It was a fun event, with live music, canapes, cocktails and chocolate fountains. The food was great, the music was loud and the chocolate fountains actually tasted of chocolate. Most importantly, everyone got to have a go at making their own Easter eggs. Unsurprisingly, mine came out wonky.
This was part charity event and part designed to promote Willie’s new book, and last week Willie was kind enough to send me a copy along with a box packed with chocolate (which I’ll be
scoffing reviewing soon).
The book is over 300 pages long with over 150 recipes, mixed with stories about the history of chocolate and Willie’s own journey to becoming one of only two people in the UK making chocolate from the bean.
The first thing to say about it is that it’s absolutely jam packed with information. There are loads of pictures, but it’s much more text-heavy than the Chococo cookbook I wrote about recently.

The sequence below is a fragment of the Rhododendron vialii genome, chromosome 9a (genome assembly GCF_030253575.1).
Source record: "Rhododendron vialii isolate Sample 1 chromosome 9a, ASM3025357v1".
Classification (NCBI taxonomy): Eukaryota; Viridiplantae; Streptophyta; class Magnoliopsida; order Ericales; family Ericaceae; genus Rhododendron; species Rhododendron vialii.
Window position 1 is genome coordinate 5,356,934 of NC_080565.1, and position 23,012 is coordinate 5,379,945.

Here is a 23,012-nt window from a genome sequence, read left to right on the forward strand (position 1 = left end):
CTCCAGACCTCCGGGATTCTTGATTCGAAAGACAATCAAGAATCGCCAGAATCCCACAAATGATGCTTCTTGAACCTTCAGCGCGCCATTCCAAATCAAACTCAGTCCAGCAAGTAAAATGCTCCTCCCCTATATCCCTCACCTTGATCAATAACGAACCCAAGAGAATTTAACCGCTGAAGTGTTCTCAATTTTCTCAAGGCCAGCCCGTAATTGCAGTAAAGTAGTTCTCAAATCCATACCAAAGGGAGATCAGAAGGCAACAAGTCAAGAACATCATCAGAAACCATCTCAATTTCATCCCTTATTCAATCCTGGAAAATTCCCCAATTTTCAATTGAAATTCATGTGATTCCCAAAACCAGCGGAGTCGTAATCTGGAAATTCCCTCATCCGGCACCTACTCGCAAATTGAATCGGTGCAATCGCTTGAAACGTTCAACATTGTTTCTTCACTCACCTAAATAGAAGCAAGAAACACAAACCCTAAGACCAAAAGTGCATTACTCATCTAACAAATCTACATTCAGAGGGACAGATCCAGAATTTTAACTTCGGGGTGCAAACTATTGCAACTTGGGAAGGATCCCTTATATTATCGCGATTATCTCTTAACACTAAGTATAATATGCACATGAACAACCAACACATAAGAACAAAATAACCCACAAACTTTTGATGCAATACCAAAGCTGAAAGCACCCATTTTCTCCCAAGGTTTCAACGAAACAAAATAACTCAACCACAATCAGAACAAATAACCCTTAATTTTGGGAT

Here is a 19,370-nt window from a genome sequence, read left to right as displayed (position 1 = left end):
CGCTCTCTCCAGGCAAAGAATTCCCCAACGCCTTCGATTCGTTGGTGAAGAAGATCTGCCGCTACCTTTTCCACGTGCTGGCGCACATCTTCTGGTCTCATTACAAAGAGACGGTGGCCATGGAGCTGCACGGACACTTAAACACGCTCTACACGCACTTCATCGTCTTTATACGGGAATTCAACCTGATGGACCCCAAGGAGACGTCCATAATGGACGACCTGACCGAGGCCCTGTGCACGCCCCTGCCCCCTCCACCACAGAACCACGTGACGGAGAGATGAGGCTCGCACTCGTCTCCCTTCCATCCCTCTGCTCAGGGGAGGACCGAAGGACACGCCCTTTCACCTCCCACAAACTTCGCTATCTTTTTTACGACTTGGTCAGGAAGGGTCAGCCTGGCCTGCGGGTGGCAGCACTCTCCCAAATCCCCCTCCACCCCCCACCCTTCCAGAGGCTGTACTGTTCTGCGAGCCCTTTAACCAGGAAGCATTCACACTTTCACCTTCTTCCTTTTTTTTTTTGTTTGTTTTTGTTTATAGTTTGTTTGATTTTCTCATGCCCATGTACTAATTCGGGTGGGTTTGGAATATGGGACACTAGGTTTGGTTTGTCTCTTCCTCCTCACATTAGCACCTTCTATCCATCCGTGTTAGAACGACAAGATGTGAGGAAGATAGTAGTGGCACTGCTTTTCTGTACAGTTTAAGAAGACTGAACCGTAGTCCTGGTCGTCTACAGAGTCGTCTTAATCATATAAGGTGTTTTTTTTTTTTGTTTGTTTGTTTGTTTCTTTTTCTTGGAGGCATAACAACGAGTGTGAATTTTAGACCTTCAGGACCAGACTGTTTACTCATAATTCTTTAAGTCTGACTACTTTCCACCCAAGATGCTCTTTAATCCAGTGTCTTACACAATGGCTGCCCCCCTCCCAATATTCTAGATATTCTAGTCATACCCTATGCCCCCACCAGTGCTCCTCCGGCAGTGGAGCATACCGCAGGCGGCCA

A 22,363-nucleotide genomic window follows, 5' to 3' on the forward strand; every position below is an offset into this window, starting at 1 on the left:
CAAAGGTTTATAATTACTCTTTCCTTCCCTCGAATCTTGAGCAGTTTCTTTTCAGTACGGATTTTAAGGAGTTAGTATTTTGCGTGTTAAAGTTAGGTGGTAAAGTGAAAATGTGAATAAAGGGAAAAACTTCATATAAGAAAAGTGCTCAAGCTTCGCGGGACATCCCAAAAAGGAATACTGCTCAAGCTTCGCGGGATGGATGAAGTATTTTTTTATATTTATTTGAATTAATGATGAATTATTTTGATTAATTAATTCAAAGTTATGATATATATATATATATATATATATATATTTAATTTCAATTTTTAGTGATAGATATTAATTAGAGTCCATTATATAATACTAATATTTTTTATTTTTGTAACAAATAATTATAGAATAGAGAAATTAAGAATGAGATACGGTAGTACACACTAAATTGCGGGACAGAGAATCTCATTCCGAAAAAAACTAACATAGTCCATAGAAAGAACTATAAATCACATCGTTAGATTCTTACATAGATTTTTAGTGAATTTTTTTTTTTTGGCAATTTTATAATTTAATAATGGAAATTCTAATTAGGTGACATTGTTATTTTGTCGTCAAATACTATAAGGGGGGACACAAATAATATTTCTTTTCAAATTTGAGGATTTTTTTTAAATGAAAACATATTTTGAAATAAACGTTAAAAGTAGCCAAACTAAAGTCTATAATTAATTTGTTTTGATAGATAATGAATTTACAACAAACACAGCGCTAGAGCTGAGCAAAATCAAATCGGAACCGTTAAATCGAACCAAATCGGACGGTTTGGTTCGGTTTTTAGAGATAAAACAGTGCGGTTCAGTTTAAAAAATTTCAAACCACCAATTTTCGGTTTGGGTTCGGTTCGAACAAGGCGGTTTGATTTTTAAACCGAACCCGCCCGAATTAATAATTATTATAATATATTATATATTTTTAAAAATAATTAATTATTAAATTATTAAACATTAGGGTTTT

There’s a huge variety of chocolate-based recipes here, both sweet and savoury. One thing to note is that many of the dishes – particularly the savoury ones – require 100% cacao, which is obviously not quite as easy to come by as your every day 70% bar. But it is, of course, what Willie is best known for making, and you’ll find it for sale on his website, as well as places like Waitrose, so it’s not too difficult to find. Even if you can’t, there’s still plenty of recipes that just require 70% dark chocolate or cocoa powder.
What I liked best about this book though, is that even if you’re not much of a cook (like me), you can still sit down and read it cover to cover. The stories are a great mix of Willie’s personal experiences, the history of chocolate, and how it’s made. I thoroughly enjoyed it.
If you love chocolate, then this is one book you really need to have in your collection.